Friday, 24 February 2012
The Cranes Are Flying 
The Cranes Are Flying became a darling in the film festival circuits upon its release, and quite rightly so. This Russian drama by Mikhail Kalatozov remains to this day a powerful and deeply affecting indictment against the utter futility and absurdity of wars. In fact, its basic premise is that of ‘love at the times of war’. After her fiancé Boris voluntarily enlists himself in the army at the break of World War II, Veronika falls victim to the obsession of Boris’ cousin Mark during a night of frightening air raids and the two marry despite her lack of any love for her; while Boris loses his life during one treacherous mission, Veronika sadly bides her time hoping against hope for a happy ending to her misfortune. The most striking aspect of the movie, for me, was the way Kalatozov distinctly contrasted its tone with its form. The tone was one of elegy and melancholy borne out of dashed hopes and lost love; yet, quite interestingly, the brilliant camerawork, the marvelous usage of chiaroscuro, and the expressionistic cinematography lent a strong noirish feel to the proceedings. This terrific juxtaposition courtesy the marvelous concoction of style and substance, and in turn the audacious stylistic choices, made this a devastating film to watch – both emotionally and from an audio-visual perspective. The scene where Boris is killed was a display of bravura filmmaking – the technical excellence achieved through sheer ingenuity reminded me of the woodcutter’s journey into the jungle in Rashomon. This deeply felt storyline reached a heart-wrenching climax on Victory Day which showed that the nation’s triumph and one’s personal happiness are oftentimes mutually exclusive of one another.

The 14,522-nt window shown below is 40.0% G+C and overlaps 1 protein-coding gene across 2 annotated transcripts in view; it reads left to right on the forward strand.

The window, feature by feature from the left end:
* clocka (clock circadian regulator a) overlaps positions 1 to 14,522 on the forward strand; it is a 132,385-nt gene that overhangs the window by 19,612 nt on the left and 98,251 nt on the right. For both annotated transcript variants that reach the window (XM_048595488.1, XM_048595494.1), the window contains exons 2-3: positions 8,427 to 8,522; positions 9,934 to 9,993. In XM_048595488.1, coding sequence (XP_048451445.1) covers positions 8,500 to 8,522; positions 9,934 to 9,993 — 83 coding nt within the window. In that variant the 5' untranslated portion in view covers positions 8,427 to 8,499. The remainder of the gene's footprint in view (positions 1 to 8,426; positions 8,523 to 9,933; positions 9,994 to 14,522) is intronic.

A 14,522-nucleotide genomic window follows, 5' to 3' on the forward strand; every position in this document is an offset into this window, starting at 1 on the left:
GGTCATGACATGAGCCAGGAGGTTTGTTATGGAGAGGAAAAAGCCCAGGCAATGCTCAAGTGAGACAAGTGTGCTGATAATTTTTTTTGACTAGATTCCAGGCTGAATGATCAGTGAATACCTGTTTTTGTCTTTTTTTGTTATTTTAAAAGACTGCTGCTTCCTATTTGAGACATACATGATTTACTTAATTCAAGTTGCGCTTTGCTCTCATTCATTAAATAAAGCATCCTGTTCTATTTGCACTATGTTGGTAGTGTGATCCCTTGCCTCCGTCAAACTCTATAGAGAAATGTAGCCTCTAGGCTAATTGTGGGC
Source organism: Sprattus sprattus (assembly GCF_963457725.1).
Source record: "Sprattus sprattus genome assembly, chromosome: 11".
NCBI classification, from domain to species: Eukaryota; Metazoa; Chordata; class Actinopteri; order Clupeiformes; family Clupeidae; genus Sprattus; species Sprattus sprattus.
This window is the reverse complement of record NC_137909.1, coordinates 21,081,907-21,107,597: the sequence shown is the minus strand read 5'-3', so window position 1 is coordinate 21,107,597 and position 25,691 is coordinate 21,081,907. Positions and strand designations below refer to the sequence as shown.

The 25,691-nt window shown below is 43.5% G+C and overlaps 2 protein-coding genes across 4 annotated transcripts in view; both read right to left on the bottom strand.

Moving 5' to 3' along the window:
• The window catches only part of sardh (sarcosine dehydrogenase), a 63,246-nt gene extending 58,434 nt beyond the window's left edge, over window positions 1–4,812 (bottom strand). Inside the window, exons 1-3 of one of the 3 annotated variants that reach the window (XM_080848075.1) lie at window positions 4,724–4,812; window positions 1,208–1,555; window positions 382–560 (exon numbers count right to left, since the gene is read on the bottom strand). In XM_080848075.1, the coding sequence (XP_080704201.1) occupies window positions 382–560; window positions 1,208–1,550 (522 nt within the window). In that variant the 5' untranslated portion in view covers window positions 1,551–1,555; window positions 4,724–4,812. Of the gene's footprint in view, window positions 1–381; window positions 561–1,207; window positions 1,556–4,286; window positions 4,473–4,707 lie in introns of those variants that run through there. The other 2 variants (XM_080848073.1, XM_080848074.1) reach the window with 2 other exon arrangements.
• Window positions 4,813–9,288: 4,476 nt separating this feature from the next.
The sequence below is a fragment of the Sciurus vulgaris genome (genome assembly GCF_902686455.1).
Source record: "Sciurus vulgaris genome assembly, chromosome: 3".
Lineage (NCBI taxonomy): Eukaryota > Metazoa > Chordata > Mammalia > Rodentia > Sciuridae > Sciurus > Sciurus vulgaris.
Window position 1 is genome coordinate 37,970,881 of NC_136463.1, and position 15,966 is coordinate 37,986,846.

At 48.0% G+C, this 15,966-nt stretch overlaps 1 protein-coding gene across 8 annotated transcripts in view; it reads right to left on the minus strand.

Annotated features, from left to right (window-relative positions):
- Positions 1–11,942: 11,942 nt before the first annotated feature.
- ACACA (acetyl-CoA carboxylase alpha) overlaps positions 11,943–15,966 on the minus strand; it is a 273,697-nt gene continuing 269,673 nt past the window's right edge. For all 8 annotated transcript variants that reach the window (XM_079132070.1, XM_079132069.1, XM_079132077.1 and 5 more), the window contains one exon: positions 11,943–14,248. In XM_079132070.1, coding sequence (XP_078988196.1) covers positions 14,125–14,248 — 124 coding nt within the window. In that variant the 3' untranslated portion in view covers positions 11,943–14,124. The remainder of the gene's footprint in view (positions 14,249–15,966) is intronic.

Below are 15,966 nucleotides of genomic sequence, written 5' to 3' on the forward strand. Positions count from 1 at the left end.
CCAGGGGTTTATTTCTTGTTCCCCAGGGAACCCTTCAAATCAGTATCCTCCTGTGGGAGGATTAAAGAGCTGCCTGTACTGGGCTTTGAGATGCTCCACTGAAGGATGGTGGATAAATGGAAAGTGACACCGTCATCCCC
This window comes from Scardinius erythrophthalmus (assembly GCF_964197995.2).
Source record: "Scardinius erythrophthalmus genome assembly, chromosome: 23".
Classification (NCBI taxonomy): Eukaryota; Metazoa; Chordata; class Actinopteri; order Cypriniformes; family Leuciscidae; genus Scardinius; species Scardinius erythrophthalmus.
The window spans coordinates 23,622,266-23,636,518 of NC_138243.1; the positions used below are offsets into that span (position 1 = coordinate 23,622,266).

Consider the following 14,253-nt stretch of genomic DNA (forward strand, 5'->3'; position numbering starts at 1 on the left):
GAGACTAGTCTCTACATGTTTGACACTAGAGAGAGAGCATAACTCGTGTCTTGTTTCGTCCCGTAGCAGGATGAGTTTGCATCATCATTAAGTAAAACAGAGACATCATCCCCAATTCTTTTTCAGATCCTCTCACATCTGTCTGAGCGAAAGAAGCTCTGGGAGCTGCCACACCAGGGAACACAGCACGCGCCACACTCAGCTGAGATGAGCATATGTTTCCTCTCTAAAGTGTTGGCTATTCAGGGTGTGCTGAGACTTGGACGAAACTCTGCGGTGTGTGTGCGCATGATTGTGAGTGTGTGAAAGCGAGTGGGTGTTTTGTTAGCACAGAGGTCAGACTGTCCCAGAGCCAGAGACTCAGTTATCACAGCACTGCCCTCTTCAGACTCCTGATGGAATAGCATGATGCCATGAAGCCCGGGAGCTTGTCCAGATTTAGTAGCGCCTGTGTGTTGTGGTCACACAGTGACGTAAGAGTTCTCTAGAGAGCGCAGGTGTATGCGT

Director: Mikhail Kalatozov
Genre: Drama/War Drama/Romance
Country: Russia (erstwhile Soviet Union)